When we weren’t sightseeing, we spent most of our time in the Albayzín district, city’s old Arab quarter, which today is home to a sizeable Muslim population of primarily Moroccan descent (hence the many Moroccan restaurants on offer). Still maintaining the same maze of narrow streets from the Nasrid period, this lively neighbourhood is the place to be for some of the best dining, shopping, and (Moroccan) tea experiences. Now a UNESCO World Heritage Site, its Hispano-Muslim architecture is considered some of the best-preserved in southern Spain.
The Moroccan tea houses (that we frequented as often as we could) boasted some of the most intricate geometric designs we came across in Spain. With windows and doors flung open late into the summer night, it was as though each tea house competed for customers through its extravagant decor.
Mezquita Mayor de Granada
Fortunately for us, we happened to be in Granada on a Friday, which was the perfect opportunity to visit the first mosque of the city since the late 1400s. Though built in 2003, with its traditional architectural features it could pass as a historic mosque from the Andalusian period. The building blends in pretty seamlessly with the surrounding neighborhood. We walked in just as Juma prayer was about to begin.
TIP: The best way to get to the mosque from the Gran Via de Colon, Granada’s main and busiest street, is to catch one of the many red minibuses which will take you uphill through very narrow streets until you arrive.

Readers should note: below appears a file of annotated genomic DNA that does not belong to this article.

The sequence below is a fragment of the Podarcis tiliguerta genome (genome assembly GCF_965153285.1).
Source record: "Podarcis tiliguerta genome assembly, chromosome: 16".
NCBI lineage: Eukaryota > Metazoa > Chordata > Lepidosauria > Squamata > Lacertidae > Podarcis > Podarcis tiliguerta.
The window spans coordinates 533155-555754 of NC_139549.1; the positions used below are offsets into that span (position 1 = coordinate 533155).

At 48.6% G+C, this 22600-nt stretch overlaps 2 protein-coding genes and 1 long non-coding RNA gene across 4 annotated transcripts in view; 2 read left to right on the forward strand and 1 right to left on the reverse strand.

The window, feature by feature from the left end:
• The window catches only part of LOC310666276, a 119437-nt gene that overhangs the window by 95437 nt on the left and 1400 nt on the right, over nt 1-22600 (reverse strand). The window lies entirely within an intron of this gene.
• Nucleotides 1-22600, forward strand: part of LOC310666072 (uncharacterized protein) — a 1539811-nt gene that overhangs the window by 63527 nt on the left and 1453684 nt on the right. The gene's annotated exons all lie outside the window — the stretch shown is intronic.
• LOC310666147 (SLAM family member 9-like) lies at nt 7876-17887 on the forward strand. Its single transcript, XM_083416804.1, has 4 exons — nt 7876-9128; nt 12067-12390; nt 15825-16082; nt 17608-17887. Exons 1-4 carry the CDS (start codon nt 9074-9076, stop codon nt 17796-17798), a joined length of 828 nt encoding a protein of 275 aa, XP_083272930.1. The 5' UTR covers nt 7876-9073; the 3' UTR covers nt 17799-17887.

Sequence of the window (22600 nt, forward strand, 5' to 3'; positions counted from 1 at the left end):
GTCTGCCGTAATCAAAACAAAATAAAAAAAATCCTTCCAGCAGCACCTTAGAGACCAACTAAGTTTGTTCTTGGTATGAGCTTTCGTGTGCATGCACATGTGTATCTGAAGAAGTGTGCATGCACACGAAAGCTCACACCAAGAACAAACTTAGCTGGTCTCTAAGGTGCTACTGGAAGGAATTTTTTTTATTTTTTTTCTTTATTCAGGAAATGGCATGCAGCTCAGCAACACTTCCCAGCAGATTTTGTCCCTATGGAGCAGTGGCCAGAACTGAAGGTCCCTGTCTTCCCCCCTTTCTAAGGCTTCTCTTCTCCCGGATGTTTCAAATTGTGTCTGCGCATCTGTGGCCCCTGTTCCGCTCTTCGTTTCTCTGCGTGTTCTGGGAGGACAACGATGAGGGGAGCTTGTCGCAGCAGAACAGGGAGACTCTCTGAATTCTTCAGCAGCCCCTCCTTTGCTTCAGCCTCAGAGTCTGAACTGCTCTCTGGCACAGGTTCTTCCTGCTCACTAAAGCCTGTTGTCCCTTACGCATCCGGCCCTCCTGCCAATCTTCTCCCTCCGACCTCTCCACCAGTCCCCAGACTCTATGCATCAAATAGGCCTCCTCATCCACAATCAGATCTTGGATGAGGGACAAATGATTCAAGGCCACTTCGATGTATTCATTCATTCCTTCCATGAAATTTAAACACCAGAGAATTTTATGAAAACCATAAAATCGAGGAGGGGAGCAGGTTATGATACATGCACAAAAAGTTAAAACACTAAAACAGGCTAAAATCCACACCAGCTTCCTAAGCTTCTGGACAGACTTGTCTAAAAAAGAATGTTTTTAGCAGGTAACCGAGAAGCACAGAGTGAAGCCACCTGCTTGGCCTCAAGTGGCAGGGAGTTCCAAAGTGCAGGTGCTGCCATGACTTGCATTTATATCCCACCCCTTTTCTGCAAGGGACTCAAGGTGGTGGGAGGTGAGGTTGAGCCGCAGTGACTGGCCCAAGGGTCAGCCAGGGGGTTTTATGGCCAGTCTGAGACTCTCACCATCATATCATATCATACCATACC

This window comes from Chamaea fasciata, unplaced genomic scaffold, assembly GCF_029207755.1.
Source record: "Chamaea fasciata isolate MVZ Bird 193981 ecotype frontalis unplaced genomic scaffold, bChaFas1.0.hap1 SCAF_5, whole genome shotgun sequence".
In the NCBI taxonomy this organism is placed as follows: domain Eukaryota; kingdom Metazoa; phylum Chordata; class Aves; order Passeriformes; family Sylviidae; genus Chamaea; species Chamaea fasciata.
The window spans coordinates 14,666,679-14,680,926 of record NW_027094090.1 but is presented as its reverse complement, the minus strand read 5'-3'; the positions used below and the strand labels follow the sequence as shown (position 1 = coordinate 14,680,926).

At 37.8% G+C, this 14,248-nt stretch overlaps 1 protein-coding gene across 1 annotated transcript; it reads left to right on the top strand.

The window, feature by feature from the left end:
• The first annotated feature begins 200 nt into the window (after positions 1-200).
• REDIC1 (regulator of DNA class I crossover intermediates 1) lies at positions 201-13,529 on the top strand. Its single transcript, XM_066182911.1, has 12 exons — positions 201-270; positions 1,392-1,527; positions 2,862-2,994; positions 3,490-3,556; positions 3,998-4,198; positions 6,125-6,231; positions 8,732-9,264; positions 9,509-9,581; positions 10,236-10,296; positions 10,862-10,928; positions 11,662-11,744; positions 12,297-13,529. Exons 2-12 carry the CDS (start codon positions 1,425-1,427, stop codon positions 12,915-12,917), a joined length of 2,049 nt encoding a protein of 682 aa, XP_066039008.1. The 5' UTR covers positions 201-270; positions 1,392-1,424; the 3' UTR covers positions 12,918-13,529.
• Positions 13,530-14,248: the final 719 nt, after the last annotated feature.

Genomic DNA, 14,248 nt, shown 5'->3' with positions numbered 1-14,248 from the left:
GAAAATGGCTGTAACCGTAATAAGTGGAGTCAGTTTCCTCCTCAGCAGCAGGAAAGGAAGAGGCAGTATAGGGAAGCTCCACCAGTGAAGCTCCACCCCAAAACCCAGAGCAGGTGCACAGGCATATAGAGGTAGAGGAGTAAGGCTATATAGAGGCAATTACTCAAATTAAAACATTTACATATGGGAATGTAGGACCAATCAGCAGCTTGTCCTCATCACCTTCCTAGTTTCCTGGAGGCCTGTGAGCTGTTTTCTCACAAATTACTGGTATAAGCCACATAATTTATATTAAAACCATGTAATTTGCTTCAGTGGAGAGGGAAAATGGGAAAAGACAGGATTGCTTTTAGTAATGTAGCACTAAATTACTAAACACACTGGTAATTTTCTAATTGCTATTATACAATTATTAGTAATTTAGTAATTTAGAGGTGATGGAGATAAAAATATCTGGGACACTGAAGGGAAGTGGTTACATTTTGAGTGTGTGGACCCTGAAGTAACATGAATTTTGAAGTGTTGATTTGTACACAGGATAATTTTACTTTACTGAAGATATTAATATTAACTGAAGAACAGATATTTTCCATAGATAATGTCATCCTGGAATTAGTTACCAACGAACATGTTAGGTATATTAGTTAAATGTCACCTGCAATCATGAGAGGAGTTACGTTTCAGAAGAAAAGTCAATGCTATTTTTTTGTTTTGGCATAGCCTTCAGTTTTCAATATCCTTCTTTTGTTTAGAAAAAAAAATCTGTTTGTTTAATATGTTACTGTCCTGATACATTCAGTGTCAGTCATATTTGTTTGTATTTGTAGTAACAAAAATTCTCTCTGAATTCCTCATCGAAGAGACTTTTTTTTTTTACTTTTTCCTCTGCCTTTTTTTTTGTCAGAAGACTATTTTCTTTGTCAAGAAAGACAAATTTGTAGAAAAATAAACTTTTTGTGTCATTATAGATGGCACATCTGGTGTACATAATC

As we walked in, we saw a beautiful marble-laden garden with a fountain at its centre, along with an unobstructed view of the coveted Alhambra. Entering the mezquita, we were first met with its courtyard, leading us into the prayer area itself. The mosque’s attendees were a mix of international tourists as well as locals who worked nearby. The interior of the building was a mosaic of influences from around the Muslim world. The mihrab is an exact replica of the one in the Great Mosque of Cordoba; the marble tiles are identical to those at the Al-Aqsa mosque in Palestine, while the windows are a replica of those in the Sultanahmet Mosque of Istanbul. Most interesting of all, the fountain in the courtyard was designed by a master craftsman from Fes, following a millennia-old Andalusian design.